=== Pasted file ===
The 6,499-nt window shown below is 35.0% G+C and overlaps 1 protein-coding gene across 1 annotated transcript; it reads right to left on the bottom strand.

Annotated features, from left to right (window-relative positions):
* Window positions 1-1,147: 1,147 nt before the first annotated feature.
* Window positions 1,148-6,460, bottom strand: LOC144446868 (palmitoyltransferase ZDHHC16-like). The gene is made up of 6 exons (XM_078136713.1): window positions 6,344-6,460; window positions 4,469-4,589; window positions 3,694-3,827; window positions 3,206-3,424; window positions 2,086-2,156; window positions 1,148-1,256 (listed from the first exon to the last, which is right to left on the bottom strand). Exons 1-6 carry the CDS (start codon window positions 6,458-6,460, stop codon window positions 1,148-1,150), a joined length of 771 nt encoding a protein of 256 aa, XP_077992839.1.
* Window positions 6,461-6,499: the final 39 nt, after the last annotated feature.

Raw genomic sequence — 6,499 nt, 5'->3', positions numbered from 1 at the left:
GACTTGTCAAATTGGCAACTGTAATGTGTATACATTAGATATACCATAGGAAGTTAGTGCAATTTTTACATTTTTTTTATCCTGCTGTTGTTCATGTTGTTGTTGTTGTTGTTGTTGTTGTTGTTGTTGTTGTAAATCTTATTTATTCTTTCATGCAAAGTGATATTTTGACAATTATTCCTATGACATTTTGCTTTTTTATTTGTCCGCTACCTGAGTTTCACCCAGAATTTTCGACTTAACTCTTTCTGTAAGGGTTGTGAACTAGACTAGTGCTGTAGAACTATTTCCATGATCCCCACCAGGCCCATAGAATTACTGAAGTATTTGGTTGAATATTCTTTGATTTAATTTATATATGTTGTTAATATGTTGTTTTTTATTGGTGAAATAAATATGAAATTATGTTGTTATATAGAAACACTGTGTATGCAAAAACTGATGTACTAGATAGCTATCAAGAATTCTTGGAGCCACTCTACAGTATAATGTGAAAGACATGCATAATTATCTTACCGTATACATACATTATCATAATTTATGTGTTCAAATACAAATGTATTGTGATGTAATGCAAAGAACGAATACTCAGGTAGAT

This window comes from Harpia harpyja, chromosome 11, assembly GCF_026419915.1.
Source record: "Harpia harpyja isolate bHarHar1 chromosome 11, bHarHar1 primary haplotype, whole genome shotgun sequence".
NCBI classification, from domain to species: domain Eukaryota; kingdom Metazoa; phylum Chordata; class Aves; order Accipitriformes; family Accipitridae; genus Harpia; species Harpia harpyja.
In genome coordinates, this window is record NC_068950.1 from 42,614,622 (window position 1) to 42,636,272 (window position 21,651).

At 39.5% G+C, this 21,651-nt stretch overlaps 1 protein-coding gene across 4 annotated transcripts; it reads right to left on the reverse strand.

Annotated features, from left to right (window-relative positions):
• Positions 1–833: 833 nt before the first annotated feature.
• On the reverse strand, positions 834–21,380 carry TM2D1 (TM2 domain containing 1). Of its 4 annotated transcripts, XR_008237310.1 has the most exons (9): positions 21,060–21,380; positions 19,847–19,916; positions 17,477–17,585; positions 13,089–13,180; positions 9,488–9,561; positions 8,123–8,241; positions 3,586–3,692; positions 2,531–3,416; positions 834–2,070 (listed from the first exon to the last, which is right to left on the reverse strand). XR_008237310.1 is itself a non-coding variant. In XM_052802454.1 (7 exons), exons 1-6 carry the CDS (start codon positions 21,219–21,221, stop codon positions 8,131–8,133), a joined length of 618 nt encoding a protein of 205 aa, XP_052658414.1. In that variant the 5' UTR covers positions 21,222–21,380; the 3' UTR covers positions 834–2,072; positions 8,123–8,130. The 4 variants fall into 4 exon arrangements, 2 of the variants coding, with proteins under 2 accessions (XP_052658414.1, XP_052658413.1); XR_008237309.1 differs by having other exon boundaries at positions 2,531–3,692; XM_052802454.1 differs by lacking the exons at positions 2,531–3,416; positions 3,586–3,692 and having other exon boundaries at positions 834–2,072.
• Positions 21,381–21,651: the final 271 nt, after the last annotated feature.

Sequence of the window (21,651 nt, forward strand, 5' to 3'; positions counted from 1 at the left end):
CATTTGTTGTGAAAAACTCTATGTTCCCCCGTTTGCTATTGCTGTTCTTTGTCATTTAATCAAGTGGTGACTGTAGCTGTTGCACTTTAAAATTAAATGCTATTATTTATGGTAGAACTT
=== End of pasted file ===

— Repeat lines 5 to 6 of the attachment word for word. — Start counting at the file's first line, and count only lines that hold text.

* Window positions 6,461-6,499: the final 39 nt, after the last annotated feature.

Raw genomic sequence — 6,499 nt, 5'->3', positions numbered from 1 at the left: